Intelligence agency says ransomware group with Russian ties poses ‘an enduring threat’ to Canada

Intelligence agency says ransomware group with Russian ties poses ‘an enduring threat’ to Canada

Canada’s cyber intelligence agency says LockBit – a prolific ransomware group with ties to Russia – was responsible for 22 percent of attributed ransomware incidents in Canada last year and will pose a “permanent threat” to Canadian organizations this year.

On Thursday, the Communications Security Establishment announced that it had sent a threat report to Canadian organizations warning about LockBit and its affiliates.

CSE describes LockBit as a group of “financially motivated, Russian-speaking” cybercriminals who are “most likely based in a country in the Commonwealth of Independent States” – a collection of countries that were once part of the Soviet Union.

“The Cyber ​​Center believes that LockBit will almost certainly remain a persistent threat to both Canadian and international organizations through 2023,” said CSE spokesman Evan Koronewski.

According to the CSE, LockBit was also responsible for an estimated 44 percent of global ransomware incidents last year.

Koronewski said LockBit selects its victims by opportunity – and is known for hitting hospitals and transit systems.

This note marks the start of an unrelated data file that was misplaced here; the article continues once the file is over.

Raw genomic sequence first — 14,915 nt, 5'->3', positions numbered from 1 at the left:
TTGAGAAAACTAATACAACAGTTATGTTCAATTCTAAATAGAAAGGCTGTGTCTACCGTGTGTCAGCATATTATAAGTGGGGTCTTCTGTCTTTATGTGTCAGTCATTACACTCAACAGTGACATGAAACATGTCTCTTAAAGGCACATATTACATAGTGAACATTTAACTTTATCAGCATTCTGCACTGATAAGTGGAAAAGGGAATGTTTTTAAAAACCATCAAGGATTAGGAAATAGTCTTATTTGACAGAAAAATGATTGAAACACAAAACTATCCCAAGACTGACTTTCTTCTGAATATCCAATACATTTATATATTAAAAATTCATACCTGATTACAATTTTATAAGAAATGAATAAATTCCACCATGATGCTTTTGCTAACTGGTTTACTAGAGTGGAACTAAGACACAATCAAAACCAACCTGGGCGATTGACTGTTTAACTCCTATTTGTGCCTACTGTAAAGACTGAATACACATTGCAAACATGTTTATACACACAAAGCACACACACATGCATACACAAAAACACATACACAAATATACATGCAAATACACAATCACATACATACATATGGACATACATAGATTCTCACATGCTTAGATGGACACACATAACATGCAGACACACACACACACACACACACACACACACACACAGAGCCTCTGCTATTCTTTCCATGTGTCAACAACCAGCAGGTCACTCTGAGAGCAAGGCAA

Toronto’s Hospital for Sick Children was hit by a ransomware attack in late December, delaying lab results and crippling its phone systems. LockBit apologized and claimed that one of its “partners” was behind the attack on Canada’s largest pediatric medical center.

The US Federal Bureau of Investigation has called LockBit “one of the most active and destructive ransomware variants in the world”.

Ransomware attacks involve malicious software used to cripple a target’s computer system in order to solicit cash payment.

LockBit is considered a ransomware-as-a-service group, meaning it owns a strain of ransomware and sells access to it to affiliates. Groups like LockBit support third-party deployments of their ransomware in exchange for upfront payments, subscription fees, profit-cutting, or all three, the CSE said.

In November, a Russian-Canadian citizen was indicted for allegedly participating in the global LockBit ransomware campaign. Mikhail Vasiliev, 33, from Bradford, Ontario. is charged with conspiracy to intentionally damage protected computers and transmit ransom demands. He is fighting extradition to the United States.

CSE warned of cyber retaliation attacks from Russia

Thursday’s warning is CSE’s second in a week at a time of heightened geopolitical tensions with Russia.

Last week, CSE called for “increased vigilance” against the threat of cyber retaliation from hackers allied with Russia — just hours after Ottawa vowed to give Ukraine four Leopard 2 A4 main battle tanks.

That warning came as Killnet, a group that Canada and its allies describe as a “Russian-aligned cybercrime group,” vowed to go after countries that support Ukraine.

Reuters reported earlier this week that Killnet ran a denial of service (DDoS) campaign against several German websites, only to take them offline on Wednesday after that country announced it was sending tanks to Ukraine.

Germany’s BSI security agency said some financial sector targets were also affected, but the hits had had little effect.

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